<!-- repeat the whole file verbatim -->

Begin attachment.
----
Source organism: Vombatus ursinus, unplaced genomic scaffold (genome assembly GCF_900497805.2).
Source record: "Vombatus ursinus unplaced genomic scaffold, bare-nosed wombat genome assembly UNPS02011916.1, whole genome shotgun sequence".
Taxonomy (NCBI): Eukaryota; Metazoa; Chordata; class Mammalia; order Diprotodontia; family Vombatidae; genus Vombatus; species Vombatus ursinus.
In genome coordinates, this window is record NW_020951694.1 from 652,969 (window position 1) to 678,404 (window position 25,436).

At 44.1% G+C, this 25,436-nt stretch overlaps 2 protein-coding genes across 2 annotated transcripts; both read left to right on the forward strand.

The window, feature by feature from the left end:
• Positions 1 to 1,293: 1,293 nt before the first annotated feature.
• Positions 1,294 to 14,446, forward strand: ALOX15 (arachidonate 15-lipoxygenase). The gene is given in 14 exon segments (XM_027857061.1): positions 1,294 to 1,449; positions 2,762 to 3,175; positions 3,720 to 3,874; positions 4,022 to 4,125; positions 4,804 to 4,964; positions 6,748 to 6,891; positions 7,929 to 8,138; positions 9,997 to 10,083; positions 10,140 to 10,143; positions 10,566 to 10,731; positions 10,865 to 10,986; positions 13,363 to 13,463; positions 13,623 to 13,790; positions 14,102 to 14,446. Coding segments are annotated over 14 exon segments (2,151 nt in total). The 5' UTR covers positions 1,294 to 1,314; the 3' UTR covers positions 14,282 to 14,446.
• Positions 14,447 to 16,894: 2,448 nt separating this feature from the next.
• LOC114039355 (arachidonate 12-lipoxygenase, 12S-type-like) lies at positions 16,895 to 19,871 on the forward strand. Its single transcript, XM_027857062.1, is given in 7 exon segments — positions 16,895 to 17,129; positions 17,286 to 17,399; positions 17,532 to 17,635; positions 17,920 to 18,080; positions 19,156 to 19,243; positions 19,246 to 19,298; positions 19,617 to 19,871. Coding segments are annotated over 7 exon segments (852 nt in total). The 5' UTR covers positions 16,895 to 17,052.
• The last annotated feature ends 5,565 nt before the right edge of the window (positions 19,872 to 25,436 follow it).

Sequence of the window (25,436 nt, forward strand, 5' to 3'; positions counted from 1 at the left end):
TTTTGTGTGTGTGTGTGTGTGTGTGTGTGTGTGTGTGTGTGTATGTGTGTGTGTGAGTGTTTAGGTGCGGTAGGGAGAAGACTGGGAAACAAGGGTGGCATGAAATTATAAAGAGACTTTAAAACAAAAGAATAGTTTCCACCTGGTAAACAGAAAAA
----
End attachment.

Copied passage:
Source organism: Vombatus ursinus, unplaced genomic scaffold (genome assembly GCF_900497805.2).
Source record: "Vombatus ursinus unplaced genomic scaffold, bare-nosed wombat genome assembly UNPS02011916.1, whole genome shotgun sequence".
Taxonomy (NCBI): Eukaryota; Metazoa; Chordata; class Mammalia; order Diprotodontia; family Vombatidae; genus Vombatus; species Vombatus ursinus.
In genome coordinates, this window is record NW_020951694.1 from 652,969 (window position 1) to 678,404 (window position 25,436).

At 44.1% G+C, this 25,436-nt stretch overlaps 2 protein-coding genes across 2 annotated transcripts; both read left to right on the forward strand.

The window, feature by feature from the left end:
• Positions 1 to 1,293: 1,293 nt before the first annotated feature.
• Positions 1,294 to 14,446, forward strand: ALOX15 (arachidonate 15-lipoxygenase). The gene is given in 14 exon segments (XM_027857061.1): positions 1,294 to 1,449; positions 2,762 to 3,175; positions 3,720 to 3,874; positions 4,022 to 4,125; positions 4,804 to 4,964; positions 6,748 to 6,891; positions 7,929 to 8,138; positions 9,997 to 10,083; positions 10,140 to 10,143; positions 10,566 to 10,731; positions 10,865 to 10,986; positions 13,363 to 13,463; positions 13,623 to 13,790; positions 14,102 to 14,446. Coding segments are annotated over 14 exon segments (2,151 nt in total). The 5' UTR covers positions 1,294 to 1,314; the 3' UTR covers positions 14,282 to 14,446.
• Positions 14,447 to 16,894: 2,448 nt separating this feature from the next.
• LOC114039355 (arachidonate 12-lipoxygenase, 12S-type-like) lies at positions 16,895 to 19,871 on the forward strand. Its single transcript, XM_027857062.1, is given in 7 exon segments — positions 16,895 to 17,129; positions 17,286 to 17,399; positions 17,532 to 17,635; positions 17,920 to 18,080; positions 19,156 to 19,243; positions 19,246 to 19,298; positions 19,617 to 19,871. Coding segments are annotated over 7 exon segments (852 nt in total). The 5' UTR covers positions 16,895 to 17,052.
• The last annotated feature ends 5,565 nt before the right edge of the window (positions 19,872 to 25,436 follow it).

Sequence of the window (25,436 nt, forward strand, 5' to 3'; positions counted from 1 at the left end):
TTTTGTGTGTGTGTGTGTGTGTGTGTGTGTGTGTGTGTGTGTATGTGTGTGTGTGAGTGTTTAGGTGCGGTAGGGAGAAGACTGGGAAACAAGGGTGGCATGAAATTATAAAGAGACTTTAAAACAAAAGAATAGTTTCCACCTGGTAAACAGAAAAA